the devil's rejects sequel

The news that a horror movie is getting a sequel is not surprising – just about every horror movie gets a sequel and even the most undeserving get entire franchises built around them. But Rob Zombie‘s The Devil’s Rejects brought the saga of the Firefly clan to a definitive close. When the credits rolled, there was no room for a sequel. Period. At all. Nada.

But here we are, 12 years later, learning that Zombie is planning a sequel to his gruesome 2005 film, which was a ready a sequel to 2003’s House of 1000 Corpses. At the very least, it sounds like we’re getting a trilogy of these movies.

Bloody Disgusting reports that Rob Zombie is directing a sequel to The Devil’s Rejects, but the details begin and end there. They speculate that it could be a spin-off focusing on related characters or a prequel, both of which seem reasonable considering what happened to the cast at the end of the previous movie. They’re also not sure when he plans to get production underway, but considering how his last few films have been received, “as soon as humanly possible” feels like the right course of action.

Okay, let’s stop dancing around it. Spoilers from this point onward.

At the end of The Devil’s Rejects, Zombie sent his trio of redneck, serial killing lunatics driving into a hail of bullets while “Free Bird” blasted on the soundtrack. It’s a totally bonkers scene: shot almost entirely in agonizing slow motion and edited to a song that is way too long for the sequence of events of being depicted, all while working overtime to elicit sympathy for characters who more-than-deserve the violent deaths coming to them. But it also sums up my fascination with The Devil’s Rejects – for better or worse, it’s the kind of scene that only Rob Zombie could have directed.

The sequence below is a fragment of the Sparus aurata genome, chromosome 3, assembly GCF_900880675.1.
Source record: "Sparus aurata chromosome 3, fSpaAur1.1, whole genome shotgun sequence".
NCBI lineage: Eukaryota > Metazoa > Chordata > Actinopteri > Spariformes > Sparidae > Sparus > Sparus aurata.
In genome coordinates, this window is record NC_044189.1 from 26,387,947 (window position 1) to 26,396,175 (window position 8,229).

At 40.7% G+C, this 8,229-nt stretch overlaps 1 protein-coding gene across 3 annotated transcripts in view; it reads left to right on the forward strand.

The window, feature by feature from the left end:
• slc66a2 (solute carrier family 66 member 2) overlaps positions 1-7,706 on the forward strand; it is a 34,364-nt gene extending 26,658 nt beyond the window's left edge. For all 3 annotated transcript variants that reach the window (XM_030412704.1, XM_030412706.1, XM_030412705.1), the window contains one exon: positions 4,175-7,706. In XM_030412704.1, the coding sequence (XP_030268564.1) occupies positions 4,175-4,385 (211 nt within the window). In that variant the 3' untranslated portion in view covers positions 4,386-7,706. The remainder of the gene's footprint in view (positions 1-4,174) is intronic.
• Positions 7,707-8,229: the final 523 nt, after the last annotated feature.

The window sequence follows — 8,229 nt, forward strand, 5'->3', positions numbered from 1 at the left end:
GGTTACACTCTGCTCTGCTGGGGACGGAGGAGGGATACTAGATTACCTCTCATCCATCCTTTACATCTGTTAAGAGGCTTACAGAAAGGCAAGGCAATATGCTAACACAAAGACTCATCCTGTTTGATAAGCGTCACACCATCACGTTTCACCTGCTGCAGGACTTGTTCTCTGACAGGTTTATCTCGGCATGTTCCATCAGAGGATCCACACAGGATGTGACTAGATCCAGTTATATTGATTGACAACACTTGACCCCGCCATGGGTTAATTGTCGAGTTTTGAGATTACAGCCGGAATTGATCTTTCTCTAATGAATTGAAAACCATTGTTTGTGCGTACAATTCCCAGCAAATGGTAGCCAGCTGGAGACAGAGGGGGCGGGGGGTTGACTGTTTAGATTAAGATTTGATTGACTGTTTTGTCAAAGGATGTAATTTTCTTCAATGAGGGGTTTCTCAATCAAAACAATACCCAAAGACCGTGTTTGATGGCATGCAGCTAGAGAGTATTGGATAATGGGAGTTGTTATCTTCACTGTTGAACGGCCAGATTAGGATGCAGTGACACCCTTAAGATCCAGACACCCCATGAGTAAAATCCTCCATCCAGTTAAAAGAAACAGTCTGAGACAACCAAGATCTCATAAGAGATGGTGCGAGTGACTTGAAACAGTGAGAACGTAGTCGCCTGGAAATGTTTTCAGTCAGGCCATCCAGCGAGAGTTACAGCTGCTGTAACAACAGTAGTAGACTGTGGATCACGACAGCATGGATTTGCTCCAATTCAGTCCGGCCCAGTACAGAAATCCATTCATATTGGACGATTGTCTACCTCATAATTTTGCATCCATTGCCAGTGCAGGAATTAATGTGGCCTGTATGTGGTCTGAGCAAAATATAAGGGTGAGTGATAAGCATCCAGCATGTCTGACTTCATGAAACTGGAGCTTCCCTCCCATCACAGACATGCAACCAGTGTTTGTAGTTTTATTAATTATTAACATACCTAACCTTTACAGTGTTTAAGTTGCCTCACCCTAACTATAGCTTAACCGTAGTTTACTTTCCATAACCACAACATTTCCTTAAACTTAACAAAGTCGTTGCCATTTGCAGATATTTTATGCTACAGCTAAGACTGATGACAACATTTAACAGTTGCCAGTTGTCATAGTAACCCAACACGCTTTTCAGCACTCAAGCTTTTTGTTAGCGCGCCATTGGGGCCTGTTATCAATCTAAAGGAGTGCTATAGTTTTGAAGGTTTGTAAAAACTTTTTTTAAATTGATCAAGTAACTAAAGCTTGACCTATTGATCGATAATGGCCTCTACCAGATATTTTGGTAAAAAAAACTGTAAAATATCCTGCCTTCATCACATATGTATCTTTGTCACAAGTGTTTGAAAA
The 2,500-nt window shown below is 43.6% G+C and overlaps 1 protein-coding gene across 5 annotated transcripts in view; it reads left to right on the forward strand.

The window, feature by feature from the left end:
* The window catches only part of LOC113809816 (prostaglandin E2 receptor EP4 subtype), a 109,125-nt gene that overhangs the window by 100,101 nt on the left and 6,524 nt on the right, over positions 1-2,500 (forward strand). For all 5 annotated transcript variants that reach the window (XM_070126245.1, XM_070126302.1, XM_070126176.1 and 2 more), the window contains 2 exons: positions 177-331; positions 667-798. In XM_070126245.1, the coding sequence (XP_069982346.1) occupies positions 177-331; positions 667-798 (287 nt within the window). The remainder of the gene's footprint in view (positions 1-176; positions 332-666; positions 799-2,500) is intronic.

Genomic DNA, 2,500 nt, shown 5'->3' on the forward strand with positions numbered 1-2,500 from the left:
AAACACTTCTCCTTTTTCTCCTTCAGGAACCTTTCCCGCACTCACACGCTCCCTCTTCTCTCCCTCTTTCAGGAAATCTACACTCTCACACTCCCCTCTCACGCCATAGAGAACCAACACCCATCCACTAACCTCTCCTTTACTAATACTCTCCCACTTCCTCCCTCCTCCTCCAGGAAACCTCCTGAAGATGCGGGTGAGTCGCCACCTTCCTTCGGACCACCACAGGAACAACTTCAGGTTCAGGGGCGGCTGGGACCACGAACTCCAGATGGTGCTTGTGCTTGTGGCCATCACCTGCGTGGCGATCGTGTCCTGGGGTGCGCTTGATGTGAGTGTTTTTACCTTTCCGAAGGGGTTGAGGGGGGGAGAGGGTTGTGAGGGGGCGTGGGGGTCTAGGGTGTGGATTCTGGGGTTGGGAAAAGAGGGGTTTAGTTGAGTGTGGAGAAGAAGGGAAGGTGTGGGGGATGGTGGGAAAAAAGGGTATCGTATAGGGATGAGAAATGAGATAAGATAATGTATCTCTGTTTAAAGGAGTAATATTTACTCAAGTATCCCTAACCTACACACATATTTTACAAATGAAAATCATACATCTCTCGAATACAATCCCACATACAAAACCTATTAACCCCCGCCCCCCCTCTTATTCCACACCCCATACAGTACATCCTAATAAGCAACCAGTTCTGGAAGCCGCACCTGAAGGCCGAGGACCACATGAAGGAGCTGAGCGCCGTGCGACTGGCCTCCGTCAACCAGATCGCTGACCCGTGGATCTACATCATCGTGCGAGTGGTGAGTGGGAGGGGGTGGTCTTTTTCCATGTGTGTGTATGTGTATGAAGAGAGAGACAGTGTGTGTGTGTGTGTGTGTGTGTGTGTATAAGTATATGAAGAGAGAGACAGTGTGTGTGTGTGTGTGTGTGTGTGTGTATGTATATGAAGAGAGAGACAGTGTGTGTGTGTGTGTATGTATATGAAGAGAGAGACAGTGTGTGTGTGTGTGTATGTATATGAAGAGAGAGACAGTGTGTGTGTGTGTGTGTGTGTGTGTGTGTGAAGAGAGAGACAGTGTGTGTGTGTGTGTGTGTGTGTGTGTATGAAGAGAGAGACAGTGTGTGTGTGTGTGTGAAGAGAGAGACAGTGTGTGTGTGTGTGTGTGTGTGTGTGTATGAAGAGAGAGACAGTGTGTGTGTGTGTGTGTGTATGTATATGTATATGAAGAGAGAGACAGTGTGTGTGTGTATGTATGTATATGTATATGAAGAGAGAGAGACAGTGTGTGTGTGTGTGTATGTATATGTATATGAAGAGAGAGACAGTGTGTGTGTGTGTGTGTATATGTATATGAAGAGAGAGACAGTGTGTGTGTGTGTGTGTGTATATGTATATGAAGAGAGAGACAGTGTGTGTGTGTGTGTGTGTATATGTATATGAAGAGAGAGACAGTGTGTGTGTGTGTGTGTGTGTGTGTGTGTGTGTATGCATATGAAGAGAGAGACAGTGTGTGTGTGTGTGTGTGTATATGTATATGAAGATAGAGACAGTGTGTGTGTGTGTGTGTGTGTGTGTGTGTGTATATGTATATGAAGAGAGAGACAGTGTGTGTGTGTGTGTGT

The Devil’s Rejects is grotesque and morally filthy and about too many things at once, but it is also Zombie’s best movie. It’s better made than the scrappy House of 1000 Corpses, more coherent than Lords of Salem, not misunderstanding one of the greatest horror movies of all time like the Halloween remake and its sequel, and not entirely unwatchable like 31. It has everything you’d expect from a Zombie production (’70s aesthetic, gross beards, rednecks who swear and murder), but it does all of that in a way that is actually totally watchable…provided you’re on board for its particular brand of gruesome, nihilistic mayhem.

So yeah, I’m not surprised that Zombie is retreating to familiar turf after his last few movies have left audiences baffled or angry or both. But with the core cast deader than dead (see the YouTube video above) and the actors 12 years older (making a prequel feel unfeasible), I wonder what direction he’ll go in. Maybe this will be The Devil’s Rejects: The Next Generation, giving Zombie a chance to leave the ’70s behind and try on some ’80s nostalgia for a change.

In any case, I know I’ll see it: Zombie’s movies are too singular to ignore, even when they’re awful.

Cool Posts From Around the Web: